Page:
Stairlift Information

by: Martin Balwin

Stairlifts are important in modern society because they allow elderly people, who are affected by disabilities or mobility problems, to move freely around their home.

Stairlifts can be fitted to any sort of stairs – be it spiral, curved or straight. They are also useful to stop accidents.

They are simple to use for several reasons. Not only do they come with easy-to-use joysticks and buttons, but, also, you can customise your stairlifts to fit in with your design patterns.

Disabled people use outdoor stairlifts and lifts to explore the area without injury.

They are becoming increasingly popular as it becomes obvious that they are the ideal living aides for outdoors.

Stairlifts of this kind require no electric power because they are battery operated.

The batteries last a very long time, which alleviates any risk of the stairlift shutting down – provided they are recharged every so often.

For practical reasons, outdoor stairlifts are waterproofed. The materials easily withstand the rain, snow and wind.

There are many different brands of outdoor stairlifts.

Steplifts should be used in the face of a small rise for wheelchair access. They lift up to three metres and are usually used for public access.

Unlike standard stairlifts, they are suited to either outdoor or indoor applications. There is an integral ramp so there is no need for a pit – thus keeping building work to a minimum.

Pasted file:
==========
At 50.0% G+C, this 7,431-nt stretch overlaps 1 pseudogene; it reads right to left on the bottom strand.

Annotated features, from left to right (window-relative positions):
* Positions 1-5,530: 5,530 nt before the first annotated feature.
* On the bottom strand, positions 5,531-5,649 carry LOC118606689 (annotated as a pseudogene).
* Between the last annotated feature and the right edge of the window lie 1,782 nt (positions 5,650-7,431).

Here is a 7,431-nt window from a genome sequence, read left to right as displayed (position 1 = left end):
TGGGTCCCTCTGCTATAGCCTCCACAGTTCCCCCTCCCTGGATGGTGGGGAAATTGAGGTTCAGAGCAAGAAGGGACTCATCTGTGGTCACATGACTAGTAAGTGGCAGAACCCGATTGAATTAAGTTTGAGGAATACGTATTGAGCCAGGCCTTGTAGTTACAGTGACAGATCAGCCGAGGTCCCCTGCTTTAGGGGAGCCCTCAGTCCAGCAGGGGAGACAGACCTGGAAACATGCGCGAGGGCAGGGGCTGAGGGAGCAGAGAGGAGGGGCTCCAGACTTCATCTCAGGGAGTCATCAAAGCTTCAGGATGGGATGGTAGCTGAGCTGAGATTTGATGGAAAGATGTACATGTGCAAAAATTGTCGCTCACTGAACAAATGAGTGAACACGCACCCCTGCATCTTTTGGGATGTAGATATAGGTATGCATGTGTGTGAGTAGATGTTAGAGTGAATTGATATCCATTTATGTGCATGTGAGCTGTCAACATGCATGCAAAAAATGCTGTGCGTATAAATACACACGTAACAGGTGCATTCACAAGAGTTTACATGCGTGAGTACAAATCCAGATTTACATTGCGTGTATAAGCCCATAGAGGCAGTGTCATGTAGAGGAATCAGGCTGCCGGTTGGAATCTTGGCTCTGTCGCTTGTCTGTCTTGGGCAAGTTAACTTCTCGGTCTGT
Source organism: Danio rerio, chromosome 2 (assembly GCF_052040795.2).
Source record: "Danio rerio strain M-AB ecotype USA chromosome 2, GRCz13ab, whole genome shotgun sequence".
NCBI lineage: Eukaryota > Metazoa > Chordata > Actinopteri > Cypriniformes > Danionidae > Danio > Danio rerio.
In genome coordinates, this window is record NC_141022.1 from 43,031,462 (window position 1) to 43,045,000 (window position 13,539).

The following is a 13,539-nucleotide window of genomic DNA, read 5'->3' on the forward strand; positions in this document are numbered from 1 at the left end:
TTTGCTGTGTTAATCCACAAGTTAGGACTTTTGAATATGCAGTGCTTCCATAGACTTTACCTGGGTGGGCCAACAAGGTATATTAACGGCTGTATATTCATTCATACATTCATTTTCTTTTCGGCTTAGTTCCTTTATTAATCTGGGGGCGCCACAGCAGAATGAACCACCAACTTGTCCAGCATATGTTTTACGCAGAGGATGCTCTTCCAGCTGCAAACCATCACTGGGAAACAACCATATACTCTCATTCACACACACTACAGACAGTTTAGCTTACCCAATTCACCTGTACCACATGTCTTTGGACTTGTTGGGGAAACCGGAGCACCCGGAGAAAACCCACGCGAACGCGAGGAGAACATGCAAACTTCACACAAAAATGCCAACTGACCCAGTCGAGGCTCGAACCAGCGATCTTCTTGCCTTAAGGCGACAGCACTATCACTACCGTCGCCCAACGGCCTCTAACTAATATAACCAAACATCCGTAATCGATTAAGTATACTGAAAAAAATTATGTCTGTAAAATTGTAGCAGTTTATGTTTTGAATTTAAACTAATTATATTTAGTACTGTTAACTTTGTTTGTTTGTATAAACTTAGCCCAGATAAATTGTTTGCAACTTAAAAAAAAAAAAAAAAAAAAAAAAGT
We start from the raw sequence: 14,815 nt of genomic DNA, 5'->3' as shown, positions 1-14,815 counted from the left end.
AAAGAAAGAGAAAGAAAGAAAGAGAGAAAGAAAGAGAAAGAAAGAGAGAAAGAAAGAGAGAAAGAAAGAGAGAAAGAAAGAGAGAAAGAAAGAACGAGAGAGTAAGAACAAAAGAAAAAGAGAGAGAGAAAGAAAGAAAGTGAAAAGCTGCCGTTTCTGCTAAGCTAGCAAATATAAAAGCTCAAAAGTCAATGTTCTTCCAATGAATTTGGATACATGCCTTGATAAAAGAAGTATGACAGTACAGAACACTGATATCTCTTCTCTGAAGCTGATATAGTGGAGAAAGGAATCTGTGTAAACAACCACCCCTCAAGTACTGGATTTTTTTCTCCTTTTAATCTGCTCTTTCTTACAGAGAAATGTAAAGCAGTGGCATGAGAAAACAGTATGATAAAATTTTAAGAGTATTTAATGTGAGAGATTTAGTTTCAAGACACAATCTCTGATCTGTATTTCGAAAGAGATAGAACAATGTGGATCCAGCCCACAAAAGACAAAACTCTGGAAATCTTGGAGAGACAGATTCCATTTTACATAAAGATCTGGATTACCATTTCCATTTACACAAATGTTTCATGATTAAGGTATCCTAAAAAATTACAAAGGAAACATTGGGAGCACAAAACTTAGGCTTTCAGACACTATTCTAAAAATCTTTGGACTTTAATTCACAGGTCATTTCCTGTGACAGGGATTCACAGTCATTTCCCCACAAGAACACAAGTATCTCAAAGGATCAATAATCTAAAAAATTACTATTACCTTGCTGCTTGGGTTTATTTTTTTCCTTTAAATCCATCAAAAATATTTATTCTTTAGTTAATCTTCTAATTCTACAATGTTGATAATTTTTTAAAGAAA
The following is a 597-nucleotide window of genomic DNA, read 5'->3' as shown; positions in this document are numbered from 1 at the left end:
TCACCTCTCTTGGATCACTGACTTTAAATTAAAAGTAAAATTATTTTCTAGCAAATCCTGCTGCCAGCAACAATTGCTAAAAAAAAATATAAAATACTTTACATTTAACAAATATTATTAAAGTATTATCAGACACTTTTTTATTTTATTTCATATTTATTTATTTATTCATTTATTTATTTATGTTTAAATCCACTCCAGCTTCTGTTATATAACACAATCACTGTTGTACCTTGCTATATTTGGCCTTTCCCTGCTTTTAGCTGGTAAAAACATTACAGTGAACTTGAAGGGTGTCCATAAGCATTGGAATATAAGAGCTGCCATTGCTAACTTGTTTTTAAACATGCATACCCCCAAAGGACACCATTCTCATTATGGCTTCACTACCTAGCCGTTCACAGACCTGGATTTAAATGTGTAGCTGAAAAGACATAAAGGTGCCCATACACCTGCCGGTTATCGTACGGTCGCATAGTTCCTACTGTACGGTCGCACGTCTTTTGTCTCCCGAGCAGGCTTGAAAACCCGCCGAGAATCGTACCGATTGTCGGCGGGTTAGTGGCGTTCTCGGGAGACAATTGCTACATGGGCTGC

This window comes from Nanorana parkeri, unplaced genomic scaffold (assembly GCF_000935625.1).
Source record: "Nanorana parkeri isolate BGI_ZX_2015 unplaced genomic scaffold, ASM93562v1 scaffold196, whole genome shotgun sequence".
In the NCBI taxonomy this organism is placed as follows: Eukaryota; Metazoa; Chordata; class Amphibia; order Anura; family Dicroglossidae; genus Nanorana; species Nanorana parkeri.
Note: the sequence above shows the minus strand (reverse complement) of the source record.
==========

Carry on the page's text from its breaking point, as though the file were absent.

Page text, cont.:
A major feature of the design is the lack of mast or support towers, minimising aesthetic intrusion into the environment.

The standard finish is maintenance free stainless steel but other materials or paint finishes are available to suit the surrounding decor.

In the event of a mains power failure the lift features an emergency lowering facility.

It is difficult install a stairlift on anything but straight or curved staircases. Thankfully, most staircases are designed like this.

However, in public places other measures need to be taken. For spiral staircases, a more convention lift is a better option. Both spiral and helical stairs are characterised by the amount of turns.

The perfect solution for public buildings such as airport and leisure centres, the Aritco Platform Lift is perfect for an inexpensive and attractive way of complying with the latest disabled access regulations.

It is supplied with its own shaft enclosure and glides smoothly to a maximum height of 12 metre. Its controls are straightforward and safe.

Fore more information on lifts and stairlifts, visit the product pages.

In order for stairlifts to follow safety guidelines they need cut out switches connected to safety edges and other protective devices so the drive power is disconnected.

Safety is always paramount, so ‘safety edges’ are a common feature to the power and footplate. This means that, should there be an obstruction on the stairs, the stairlift will automatically stop and only travel away from the obstruction.

Technical and safety specifications in stairlifts are updated regularly so it is important to ensure you know the current safety guidelines.

In order that elderly and disabled people can move in a controlled and stable manner, stairlifts normally have a smooth so that the user is not jerked around as the carriage starts to move.

Speeds for domestic straight rail stairlift carriages range 0.16 miles per hour up to 0.34 miles per hour.

Curved rail stairlifts differ in speed and may vary on the journey because of changes in incline and turning corners.
Focussing on supplying high quality but affordable items, Multicare offers a fantastic selection of stairlifts, vertical lifts and mobility products.

The author invites you to visit:
http://www.multicare.co.uk

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